Dear loyal friends and readers,
Those of you who know me have heard me banging on about ‘the cancer book’ for years now. In fact, while I’ve been boring you to tears talking about them I’ve actually written two cancer books, and I’m about to publish the first one. Well, it’s actually the second one. I wrote the other one – the one I’m not about to publish – first. That one is my cancer story – a memoir of when I had stage 3B Non-Hodgkins Lymphoma in 2003 and six months of treatment. The second book I’ve written is the prequel to that one, called Things Not To Say To Someone Who Has Cancer, and I’m just about ready to make it available for sale.
I hoped to have it out as an e-book on Amazon for Kindle and also as a paper book on CreateSpace before the middle of August, but I need another couple of weeks. I’ll be ready to make an announcement within the next few days.
I wish I had a publisher and editor to push this process along, but there’s just me, my MacBook, my real job and my family who just will not stop wanting me to cook dinner and clean things. Like all self-published writers, I’m my own marketing manager and advertising agency, as well as literary agent. The pay is crap. If you want to sure yourself from control-freak tendencies, be a self-published writer. Ordering yourself around gets pretty old pretty fast.
Anyway, about the book!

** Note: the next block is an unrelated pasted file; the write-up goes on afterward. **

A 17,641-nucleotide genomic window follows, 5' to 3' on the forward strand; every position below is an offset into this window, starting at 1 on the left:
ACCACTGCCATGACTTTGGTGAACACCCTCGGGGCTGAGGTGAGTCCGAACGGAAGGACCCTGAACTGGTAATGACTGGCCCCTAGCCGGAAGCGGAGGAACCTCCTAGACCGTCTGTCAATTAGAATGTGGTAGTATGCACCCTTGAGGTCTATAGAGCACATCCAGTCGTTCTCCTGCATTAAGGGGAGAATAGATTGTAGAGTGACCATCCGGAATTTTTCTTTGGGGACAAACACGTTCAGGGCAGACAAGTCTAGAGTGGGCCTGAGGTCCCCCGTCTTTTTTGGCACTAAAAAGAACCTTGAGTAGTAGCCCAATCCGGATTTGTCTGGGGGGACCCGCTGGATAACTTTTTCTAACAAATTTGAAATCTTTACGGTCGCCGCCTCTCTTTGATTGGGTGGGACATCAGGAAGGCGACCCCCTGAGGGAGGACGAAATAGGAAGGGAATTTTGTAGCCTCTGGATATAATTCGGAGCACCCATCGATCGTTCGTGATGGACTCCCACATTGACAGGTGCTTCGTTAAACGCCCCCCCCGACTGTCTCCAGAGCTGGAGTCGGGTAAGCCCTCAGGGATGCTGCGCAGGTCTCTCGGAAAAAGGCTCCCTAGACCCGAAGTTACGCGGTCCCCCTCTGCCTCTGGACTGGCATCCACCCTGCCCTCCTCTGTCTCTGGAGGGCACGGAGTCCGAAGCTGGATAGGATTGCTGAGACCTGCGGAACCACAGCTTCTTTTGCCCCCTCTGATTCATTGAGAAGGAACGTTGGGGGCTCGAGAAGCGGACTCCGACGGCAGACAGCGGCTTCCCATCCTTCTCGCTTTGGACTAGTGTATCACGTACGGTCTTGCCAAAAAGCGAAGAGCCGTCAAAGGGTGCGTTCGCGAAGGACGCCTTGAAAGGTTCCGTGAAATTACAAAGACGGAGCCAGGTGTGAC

My awesome blurb I wrote myself 🙂
“You’ve just received the worst possible news – someone you love is diagnosed with cancer. Before you have a chance to do anything, you’ll need to say something. The usual clichés spring to mind, but surely there’s something better to say than “What doesn’t kill you makes you stronger”? Just what do you say to someone who has cancer?
“Author Jo Hilder draws on her experience as a cancer survivor, advocate and support group facilitator to introduce new ways to talk about cancer, and to the people we love who are diagnosed with it. With warmth and humor, Jo gently eases family, friends and supporters into those inevitable interactions faced after a cancer diagnosis, exploring the most common practical, social and emotional challenges. Identifying, addressing and dispelling the common cancer clichés, Things Not To Say To Someone Who Has Cancer introduces simple and comfortable methods for turning awkward interactions into open conversations about cancer. Sharing from her own journey as a cancer patient and wide experience delivering cancer support programs, Jo helps readers understand the reality of cancer and treatment, contrasting this with common stereotypes and cancer myths. Things Not To Say To Someone Who Has Cancer is a practical guide for the uninitiated, providing information and support for anyone who finds themselves bewildered and afraid in the face of a cancer diagnosis.”
Some reviews I’ve received for Things Not To Say To Someone Who Has Cancer: A Beginners Guide –
“If it were an ideology, it would be terrorism. Cancer catches us unawares, unprepared, without mercy or prejudice, forever altering the lives it touches. Jo Hilder has tackled a very difficult subject in Things Not To Say To Someone Who Has Cancer – the very essence of our first contact with cancer. In acknowledging those first emotions and reactions and naming our fears, she sensitively constructs a platform for what is inevitably a long arduous journey for all involved. Having been through that experience personally, I feel Things Not To Say To Someone With Cancer is a great place for anyone to start.” Brad Fitzpatrick, husband of Christine who passed away from breast cancer, 1997.